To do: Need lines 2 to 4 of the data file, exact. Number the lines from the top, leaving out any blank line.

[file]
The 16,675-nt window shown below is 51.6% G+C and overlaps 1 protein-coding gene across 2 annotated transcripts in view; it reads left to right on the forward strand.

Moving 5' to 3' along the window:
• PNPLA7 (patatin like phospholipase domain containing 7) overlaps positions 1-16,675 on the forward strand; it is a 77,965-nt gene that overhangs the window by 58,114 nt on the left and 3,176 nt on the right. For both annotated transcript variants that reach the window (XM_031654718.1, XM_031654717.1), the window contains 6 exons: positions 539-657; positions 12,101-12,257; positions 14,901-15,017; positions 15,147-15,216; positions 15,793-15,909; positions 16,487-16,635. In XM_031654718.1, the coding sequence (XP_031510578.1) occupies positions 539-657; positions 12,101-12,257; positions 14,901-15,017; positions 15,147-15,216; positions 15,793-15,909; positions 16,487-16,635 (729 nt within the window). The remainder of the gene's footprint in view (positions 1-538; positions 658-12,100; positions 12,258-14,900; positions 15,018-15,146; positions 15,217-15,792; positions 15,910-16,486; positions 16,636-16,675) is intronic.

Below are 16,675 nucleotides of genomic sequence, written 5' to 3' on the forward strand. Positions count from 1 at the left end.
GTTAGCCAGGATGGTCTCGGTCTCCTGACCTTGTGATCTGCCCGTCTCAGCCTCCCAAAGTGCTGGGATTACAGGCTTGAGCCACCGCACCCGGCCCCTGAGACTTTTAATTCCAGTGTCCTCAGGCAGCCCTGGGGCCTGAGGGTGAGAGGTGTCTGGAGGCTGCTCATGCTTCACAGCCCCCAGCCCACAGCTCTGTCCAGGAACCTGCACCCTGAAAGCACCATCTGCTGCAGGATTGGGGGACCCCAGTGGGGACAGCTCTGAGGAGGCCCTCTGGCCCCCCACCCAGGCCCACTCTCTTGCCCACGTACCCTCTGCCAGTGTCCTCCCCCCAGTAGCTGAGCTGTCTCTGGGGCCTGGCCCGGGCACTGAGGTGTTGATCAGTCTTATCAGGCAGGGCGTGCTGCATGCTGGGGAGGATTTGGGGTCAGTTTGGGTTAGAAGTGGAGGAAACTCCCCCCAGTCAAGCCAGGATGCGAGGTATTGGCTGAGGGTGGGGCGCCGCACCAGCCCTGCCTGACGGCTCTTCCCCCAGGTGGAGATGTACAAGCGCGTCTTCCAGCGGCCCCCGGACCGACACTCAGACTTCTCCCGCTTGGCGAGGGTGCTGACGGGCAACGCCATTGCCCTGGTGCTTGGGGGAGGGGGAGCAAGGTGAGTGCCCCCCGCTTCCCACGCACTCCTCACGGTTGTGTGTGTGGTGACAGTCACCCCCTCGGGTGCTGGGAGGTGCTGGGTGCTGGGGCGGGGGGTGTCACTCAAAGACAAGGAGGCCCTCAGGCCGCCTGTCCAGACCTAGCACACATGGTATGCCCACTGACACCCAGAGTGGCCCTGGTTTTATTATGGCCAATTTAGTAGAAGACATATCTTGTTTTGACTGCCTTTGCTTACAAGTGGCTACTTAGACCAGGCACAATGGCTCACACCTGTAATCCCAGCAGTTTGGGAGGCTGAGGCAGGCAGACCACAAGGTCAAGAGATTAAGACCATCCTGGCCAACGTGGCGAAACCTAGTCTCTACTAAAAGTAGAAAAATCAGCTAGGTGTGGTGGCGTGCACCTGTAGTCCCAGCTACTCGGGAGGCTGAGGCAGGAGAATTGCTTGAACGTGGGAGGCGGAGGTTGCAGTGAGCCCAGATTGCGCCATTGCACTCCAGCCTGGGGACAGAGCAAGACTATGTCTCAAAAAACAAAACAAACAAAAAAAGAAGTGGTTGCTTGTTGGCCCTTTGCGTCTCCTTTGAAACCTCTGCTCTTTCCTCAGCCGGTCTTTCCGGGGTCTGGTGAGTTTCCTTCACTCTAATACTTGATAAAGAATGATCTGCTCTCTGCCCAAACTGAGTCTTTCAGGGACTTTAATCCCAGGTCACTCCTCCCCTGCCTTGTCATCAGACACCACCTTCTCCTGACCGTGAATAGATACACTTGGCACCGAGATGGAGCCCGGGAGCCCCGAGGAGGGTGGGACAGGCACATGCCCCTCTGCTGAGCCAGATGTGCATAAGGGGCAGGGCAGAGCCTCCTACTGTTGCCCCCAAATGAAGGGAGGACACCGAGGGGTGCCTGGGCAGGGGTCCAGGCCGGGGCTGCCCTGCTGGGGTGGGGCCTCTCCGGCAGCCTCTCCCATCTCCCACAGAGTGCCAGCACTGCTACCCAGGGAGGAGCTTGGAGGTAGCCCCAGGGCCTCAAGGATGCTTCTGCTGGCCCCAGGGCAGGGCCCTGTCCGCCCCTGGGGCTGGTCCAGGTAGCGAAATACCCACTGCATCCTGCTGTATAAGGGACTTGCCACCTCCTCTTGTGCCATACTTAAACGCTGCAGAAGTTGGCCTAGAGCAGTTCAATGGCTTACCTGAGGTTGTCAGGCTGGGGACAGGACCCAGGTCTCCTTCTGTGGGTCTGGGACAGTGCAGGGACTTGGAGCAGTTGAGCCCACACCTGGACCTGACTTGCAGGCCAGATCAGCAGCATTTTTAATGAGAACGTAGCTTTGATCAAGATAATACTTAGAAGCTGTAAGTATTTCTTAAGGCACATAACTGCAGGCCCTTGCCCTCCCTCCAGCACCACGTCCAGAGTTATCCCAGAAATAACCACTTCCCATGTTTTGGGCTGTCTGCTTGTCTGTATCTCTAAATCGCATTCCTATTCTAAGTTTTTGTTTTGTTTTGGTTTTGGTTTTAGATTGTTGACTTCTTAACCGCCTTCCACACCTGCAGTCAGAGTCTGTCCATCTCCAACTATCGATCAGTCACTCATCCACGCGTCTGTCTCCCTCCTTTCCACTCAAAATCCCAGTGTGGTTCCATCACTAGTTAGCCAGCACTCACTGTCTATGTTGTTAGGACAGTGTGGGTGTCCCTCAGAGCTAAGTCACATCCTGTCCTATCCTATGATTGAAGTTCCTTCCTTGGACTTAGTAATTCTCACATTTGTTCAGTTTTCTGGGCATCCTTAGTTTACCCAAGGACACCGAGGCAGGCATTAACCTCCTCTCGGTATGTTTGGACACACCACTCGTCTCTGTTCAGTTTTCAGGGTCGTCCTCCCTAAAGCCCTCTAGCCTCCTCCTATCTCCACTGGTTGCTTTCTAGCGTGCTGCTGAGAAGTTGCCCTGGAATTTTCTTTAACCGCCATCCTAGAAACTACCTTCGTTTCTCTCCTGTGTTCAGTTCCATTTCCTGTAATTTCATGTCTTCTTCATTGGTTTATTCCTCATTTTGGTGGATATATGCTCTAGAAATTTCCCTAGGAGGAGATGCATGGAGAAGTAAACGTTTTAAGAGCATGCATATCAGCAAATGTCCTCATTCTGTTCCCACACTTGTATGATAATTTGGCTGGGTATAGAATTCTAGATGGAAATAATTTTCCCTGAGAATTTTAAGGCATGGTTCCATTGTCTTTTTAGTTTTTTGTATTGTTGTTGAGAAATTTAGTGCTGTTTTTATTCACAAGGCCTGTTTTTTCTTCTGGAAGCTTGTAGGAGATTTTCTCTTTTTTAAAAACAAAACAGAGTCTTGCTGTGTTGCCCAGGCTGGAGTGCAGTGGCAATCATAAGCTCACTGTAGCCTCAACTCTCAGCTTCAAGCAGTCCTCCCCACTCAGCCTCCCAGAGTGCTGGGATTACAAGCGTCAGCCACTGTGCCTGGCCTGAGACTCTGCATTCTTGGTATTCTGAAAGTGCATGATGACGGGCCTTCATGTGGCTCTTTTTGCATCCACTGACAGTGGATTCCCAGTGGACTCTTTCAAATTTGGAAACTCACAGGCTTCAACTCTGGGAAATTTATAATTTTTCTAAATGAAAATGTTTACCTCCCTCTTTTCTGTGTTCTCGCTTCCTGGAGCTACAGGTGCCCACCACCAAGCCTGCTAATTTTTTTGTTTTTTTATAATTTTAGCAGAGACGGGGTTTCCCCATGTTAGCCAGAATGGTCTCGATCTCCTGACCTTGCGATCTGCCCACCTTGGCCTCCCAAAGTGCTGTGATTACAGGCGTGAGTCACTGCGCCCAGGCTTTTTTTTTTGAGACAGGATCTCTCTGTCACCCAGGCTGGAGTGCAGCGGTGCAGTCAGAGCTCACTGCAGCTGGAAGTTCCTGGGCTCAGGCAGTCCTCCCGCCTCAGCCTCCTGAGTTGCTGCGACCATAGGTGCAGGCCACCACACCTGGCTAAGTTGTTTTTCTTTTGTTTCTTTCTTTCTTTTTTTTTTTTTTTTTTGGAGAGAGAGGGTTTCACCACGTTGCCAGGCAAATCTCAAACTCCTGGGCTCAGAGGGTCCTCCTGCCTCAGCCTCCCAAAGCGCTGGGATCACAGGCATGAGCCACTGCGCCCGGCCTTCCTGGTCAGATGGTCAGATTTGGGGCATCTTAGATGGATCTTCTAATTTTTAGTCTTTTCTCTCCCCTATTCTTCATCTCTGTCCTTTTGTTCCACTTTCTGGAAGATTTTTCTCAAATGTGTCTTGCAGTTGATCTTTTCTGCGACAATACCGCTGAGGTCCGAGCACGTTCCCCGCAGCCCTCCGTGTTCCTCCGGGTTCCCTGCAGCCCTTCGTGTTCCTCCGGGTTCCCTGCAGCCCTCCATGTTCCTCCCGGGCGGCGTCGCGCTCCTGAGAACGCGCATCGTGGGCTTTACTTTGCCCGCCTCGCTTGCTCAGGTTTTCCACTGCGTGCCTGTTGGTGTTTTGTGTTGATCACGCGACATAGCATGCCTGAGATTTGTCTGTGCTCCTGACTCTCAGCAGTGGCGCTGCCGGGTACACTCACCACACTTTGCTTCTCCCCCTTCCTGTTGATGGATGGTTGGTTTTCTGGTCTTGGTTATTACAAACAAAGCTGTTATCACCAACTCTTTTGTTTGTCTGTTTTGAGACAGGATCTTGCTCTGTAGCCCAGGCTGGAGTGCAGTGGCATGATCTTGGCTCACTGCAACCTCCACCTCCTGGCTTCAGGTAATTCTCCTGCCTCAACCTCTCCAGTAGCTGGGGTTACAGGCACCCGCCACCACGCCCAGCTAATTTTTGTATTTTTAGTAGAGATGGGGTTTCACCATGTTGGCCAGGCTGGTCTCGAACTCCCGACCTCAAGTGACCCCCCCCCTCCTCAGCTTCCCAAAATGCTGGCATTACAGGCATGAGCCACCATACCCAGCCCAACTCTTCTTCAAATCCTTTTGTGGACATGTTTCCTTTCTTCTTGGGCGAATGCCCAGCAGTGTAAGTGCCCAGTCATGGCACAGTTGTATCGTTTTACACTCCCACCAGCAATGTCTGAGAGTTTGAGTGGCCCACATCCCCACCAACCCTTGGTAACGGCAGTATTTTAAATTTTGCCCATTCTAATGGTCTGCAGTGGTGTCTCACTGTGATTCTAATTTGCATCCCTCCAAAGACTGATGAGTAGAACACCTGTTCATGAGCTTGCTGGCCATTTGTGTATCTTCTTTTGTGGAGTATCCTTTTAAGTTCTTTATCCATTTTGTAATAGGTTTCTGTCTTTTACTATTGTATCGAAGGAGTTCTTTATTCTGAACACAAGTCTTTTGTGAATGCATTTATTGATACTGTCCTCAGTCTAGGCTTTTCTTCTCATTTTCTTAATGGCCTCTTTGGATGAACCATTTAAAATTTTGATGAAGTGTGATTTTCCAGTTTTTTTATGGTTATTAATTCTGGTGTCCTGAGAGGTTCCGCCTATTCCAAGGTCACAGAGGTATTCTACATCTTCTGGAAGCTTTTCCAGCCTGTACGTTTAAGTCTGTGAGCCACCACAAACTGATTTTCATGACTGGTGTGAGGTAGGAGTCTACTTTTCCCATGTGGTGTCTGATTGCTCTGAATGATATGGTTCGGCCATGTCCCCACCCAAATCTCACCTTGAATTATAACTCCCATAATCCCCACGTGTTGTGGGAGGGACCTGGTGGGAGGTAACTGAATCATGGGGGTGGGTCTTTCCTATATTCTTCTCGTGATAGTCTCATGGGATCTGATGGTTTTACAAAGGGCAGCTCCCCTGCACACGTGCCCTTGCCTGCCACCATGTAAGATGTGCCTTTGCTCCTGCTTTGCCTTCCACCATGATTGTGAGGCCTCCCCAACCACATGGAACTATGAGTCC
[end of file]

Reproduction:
Moving 5' to 3' along the window:
• PNPLA7 (patatin like phospholipase domain containing 7) overlaps positions 1-16,675 on the forward strand; it is a 77,965-nt gene that overhangs the window by 58,114 nt on the left and 3,176 nt on the right. For both annotated transcript variants that reach the window (XM_031654718.1, XM_031654717.1), the window contains 6 exons: positions 539-657; positions 12,101-12,257; positions 14,901-15,017; positions 15,147-15,216; positions 15,793-15,909; positions 16,487-16,635. In XM_031654718.1, the coding sequence (XP_031510578.1) occupies positions 539-657; positions 12,101-12,257; positions 14,901-15,017; positions 15,147-15,216; positions 15,793-15,909; positions 16,487-16,635 (729 nt within the window). The remainder of the gene's footprint in view (positions 1-538; positions 658-12,100; positions 12,258-14,900; positions 15,018-15,146; positions 15,217-15,792; positions 15,910-16,486; positions 16,636-16,675) is intronic.

Below are 16,675 nucleotides of genomic sequence, written 5' to 3' on the forward strand. Positions count from 1 at the left end.